The key idea of our approach is to use the relative distances between a single word and all the entities to guide the attention computation. Following Shaw et al. (2018), we achieve this with the following formulation. For each pair of word tokens with the input representations from previous layer and , if there is a distance category  (defined later), we extend the computation of self-attention in Eq. 1 and 2 as:




Here and can be viewed as (two different sets of) embeddings of the category . During fine-tuning of BERT models, these type embeddings are trained from scratch, together with the pre-trained BERT parameters. An additional benefit of our method is that the category embeddings can capture important task-specific information such that the pre-trained BERT parameters won’t be changed dramatically.444This is implied by our initial experiments: when sub-sampling 10% training data, the performance drop of the entity-aware self-attention approach is smaller than using entity indicator on input-layer.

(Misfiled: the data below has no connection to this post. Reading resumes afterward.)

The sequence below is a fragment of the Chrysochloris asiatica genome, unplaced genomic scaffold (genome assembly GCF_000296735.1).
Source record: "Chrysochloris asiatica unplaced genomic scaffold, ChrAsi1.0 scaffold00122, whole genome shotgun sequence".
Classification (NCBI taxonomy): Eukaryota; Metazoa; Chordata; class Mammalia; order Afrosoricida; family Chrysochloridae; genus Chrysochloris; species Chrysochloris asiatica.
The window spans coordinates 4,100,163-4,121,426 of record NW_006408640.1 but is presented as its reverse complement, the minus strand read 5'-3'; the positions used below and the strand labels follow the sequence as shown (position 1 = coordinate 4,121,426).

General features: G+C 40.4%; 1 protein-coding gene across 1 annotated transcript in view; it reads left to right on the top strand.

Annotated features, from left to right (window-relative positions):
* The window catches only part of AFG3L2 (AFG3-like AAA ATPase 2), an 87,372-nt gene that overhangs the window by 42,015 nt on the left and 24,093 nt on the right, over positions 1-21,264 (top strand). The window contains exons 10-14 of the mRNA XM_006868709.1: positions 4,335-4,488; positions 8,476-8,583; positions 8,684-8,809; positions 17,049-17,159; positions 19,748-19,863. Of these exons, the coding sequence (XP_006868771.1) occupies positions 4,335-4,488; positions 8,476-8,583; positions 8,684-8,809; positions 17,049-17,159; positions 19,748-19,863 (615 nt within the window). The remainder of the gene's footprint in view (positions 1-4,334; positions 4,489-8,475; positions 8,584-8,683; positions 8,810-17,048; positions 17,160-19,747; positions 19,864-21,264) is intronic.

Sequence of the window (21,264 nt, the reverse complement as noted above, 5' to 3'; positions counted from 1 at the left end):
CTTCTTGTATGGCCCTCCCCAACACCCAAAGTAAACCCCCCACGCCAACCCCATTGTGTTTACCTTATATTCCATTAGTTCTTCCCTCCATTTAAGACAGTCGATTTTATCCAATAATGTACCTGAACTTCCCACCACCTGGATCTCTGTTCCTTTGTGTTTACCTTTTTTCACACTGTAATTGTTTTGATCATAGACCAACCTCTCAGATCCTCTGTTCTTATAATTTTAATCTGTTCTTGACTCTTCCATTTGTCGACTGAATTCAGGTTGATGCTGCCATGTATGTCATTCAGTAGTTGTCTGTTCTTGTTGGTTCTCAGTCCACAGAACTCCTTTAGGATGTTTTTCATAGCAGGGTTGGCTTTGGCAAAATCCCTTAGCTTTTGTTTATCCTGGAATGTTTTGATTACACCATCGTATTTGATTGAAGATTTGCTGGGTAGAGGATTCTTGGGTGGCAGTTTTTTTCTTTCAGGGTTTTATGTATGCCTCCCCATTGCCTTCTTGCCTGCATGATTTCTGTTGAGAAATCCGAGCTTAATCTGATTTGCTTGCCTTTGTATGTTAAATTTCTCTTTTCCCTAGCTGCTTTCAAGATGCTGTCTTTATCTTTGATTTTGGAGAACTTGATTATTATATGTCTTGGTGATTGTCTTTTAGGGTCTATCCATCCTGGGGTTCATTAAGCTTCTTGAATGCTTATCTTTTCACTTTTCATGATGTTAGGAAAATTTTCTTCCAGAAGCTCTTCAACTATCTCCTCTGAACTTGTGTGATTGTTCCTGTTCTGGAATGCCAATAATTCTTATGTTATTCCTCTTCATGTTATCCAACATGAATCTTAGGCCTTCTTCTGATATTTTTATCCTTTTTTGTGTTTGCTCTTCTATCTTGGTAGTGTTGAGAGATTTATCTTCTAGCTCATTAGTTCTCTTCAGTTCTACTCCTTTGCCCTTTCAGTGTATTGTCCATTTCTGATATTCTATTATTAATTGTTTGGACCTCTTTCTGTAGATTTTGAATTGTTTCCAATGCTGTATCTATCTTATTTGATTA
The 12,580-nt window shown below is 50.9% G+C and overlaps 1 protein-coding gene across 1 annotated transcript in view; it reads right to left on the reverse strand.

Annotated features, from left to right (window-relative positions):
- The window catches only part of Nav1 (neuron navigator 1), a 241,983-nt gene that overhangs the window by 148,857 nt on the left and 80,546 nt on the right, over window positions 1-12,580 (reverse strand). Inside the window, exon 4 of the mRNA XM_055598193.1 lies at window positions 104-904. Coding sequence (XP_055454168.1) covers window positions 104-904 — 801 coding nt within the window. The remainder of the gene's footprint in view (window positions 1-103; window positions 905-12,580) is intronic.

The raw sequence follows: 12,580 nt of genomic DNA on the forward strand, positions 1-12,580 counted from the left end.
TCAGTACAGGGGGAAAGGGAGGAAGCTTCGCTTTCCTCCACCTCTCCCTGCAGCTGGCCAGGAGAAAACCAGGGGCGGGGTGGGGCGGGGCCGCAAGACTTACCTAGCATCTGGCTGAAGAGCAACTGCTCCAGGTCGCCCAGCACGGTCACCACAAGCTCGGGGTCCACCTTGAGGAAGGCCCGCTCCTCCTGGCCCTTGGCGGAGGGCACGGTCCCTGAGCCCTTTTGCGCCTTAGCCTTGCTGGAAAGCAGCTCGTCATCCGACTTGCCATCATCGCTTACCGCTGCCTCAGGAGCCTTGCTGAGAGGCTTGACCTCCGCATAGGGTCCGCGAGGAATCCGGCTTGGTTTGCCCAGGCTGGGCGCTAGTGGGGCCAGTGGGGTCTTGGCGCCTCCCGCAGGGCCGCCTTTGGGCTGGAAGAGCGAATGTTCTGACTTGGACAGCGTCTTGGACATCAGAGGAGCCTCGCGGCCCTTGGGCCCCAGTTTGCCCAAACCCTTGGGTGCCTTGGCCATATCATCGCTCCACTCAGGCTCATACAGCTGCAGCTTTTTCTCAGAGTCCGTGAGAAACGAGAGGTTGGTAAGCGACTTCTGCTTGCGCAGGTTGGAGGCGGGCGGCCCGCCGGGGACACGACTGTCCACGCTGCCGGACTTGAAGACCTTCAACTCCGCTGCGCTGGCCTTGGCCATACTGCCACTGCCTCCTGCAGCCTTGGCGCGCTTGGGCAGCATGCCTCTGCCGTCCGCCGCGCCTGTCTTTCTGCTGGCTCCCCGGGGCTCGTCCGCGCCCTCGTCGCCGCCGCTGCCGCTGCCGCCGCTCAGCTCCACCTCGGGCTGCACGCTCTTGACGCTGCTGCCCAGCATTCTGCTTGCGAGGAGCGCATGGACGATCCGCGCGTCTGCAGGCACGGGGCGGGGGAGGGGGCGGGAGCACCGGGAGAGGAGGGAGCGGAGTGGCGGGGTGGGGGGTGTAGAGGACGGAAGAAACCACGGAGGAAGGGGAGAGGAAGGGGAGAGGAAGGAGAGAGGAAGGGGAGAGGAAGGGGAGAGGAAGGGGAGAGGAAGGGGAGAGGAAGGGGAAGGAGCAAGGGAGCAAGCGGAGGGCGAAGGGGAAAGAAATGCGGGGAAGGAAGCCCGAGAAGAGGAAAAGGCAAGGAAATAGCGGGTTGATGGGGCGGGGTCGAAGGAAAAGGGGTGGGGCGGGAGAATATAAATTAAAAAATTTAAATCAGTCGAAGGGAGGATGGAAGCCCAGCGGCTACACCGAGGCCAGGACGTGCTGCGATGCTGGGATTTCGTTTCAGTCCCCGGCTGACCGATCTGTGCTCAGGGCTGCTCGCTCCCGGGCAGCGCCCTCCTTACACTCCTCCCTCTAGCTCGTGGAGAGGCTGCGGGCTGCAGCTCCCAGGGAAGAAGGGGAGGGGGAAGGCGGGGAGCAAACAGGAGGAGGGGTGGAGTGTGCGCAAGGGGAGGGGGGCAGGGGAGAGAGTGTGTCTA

Specifically, we define the relative distance category as follows:

If either or is inside an entity, we define a category as the clipped relative distance:


The operator maps all the numbers larger than to , and those smaller than to .

is a hyperparameter to be tuned on the development set.

If neither nor are entity mentions, we explicitly assign a zero vector to and . In this situation, the computation of self-attention scores will be the same as in the standard BERT self-attention.

When both and are inside entities, we define as in Eq. 5 (the row-wise definition). This is from the intuition that the row-wise attention plays a more important role for encoding entity information, as the attention and states computed in Eq. 3 and Eq. 4 are summed column-wise.